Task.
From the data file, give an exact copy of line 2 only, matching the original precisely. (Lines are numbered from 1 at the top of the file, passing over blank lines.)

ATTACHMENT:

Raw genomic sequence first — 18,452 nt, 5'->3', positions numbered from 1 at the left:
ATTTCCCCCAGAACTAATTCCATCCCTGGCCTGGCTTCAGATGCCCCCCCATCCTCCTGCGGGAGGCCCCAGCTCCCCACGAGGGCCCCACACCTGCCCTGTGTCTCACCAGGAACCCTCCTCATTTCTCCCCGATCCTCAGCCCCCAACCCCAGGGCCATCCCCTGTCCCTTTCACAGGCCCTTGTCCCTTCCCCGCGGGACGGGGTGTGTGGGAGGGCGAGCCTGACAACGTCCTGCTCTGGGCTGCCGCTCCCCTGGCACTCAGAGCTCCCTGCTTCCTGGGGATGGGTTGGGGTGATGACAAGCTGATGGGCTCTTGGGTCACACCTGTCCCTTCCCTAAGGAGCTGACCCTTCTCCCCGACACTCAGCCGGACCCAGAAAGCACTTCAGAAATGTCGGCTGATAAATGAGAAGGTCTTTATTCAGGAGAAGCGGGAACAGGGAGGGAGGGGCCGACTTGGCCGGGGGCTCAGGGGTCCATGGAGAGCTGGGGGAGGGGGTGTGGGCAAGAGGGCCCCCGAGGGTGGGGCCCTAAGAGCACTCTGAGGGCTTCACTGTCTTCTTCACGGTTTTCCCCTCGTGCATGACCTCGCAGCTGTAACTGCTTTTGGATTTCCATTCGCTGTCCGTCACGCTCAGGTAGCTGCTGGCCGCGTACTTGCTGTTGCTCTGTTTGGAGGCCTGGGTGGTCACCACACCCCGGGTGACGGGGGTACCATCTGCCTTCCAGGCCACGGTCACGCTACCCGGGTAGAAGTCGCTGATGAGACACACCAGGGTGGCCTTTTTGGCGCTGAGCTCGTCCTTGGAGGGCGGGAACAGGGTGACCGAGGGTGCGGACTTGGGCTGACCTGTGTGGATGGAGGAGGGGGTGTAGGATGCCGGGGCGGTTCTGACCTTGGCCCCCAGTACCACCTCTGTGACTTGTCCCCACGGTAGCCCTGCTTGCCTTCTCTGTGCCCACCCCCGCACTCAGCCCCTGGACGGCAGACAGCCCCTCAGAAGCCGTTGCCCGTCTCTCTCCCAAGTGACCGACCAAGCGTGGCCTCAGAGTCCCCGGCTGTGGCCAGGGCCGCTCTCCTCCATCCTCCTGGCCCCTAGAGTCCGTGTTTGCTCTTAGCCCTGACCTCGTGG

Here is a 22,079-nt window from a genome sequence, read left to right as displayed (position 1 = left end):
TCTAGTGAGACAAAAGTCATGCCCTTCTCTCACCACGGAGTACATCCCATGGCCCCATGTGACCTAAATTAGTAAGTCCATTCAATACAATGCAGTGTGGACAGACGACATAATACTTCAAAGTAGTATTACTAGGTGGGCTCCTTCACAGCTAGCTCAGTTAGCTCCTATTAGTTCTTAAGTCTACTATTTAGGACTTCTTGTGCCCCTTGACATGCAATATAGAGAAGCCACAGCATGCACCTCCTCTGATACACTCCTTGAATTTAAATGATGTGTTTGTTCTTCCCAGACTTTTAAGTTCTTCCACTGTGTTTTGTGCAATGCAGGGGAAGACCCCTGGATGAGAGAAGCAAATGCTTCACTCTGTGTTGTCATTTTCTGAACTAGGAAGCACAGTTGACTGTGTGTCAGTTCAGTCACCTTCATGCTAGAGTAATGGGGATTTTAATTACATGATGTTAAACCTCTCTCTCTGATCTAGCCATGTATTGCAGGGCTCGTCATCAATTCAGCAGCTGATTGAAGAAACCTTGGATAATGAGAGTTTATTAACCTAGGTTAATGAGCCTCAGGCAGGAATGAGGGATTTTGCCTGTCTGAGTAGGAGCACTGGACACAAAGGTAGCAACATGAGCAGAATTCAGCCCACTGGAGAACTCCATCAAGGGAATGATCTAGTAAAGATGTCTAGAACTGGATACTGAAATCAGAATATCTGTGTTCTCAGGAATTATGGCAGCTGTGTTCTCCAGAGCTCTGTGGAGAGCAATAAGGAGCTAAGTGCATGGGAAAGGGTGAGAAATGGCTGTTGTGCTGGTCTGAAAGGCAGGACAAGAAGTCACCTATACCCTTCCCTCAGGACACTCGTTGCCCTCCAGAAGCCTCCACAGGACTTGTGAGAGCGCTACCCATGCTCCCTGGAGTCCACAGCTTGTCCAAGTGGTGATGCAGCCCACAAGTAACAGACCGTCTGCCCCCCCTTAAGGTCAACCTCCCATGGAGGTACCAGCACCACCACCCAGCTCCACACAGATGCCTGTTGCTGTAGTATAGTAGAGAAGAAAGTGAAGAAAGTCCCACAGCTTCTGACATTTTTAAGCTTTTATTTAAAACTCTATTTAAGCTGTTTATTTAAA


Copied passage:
ATTTCCCCCAGAACTAATTCCATCCCTGGCCTGGCTTCAGATGCCCCCCCATCCTCCTGCGGGAGGCCCCAGCTCCCCACGAGGGCCCCACACCTGCCCTGTGTCTCACCAGGAACCCTCCTCATTTCTCCCCGATCCTCAGCCCCCAACCCCAGGGCCATCCCCTGTCCCTTTCACAGGCCCTTGTCCCTTCCCCGCGGGACGGGGTGTGTGGGAGGGCGAGCCTGACAACGTCCTGCTCTGGGCTGCCGCTCCCCTGGCACTCAGAGCTCCCTGCTTCCTGGGGATGGGTTGGGGTGATGACAAGCTGATGGGCTCTTGGGTCACACCTGTCCCTTCCCTAAGGAGCTGACCCTTCTCCCCGACACTCAGCCGGACCCAGAAAGCACTTCAGAAATGTCGGCTGATAAATGAGAAGGTCTTTATTCAGGAGAAGCGGGAACAGGGAGGGAGGGGCCGACTTGGCCGGGGGCTCAGGGGTCCATGGAGAGCTGGGGGAGGGGGTGTGGGCAAGAGGGCCCCCGAGGGTGGGGCCCTAAGAGCACTCTGAGGGCTTCACTGTCTTCTTCACGGTTTTCCCCTCGTGCATGACCTCGCAGCTGTAACTGCTTTTGGATTTCCATTCGCTGTCCGTCACGCTCAGGTAGCTGCTGGCCGCGTACTTGCTGTTGCTCTGTTTGGAGGCCTGGGTGGTCACCACACCCCGGGTGACGGGGGTACCATCTGCCTTCCAGGCCACGGTCACGCTACCCGGGTAGAAGTCGCTGATGAGACACACCAGGGTGGCCTTTTTGGCGCTGAGCTCGTCCTTGGAGGGCGGGAACAGGGTGACCGAGGGTGCGGACTTGGGCTGACCTGTGTGGATGGAGGAGGGGGTGTAGGATGCCGGGGCGGTTCTGACCTTGGCCCCCAGTACCACCTCTGTGACTTGTCCCCACGGTAGCCCTGCTTGCCTTCTCTGTGCCCACCCCCGCACTCAGCCCCTGGACGGCAGACAGCCCCTCAGAAGCCGTTGCCCGTCTCTCTCCCAAGTGACCGACCAAGCGTGGCCTCAGAGTCCCCGGCTGTGGCCAGGGCCGCTCTCCTCCATCCTCCTGGCCCCTAGAGTCCGTGTTTGCTCTTAGCCCTGACCTCGTGG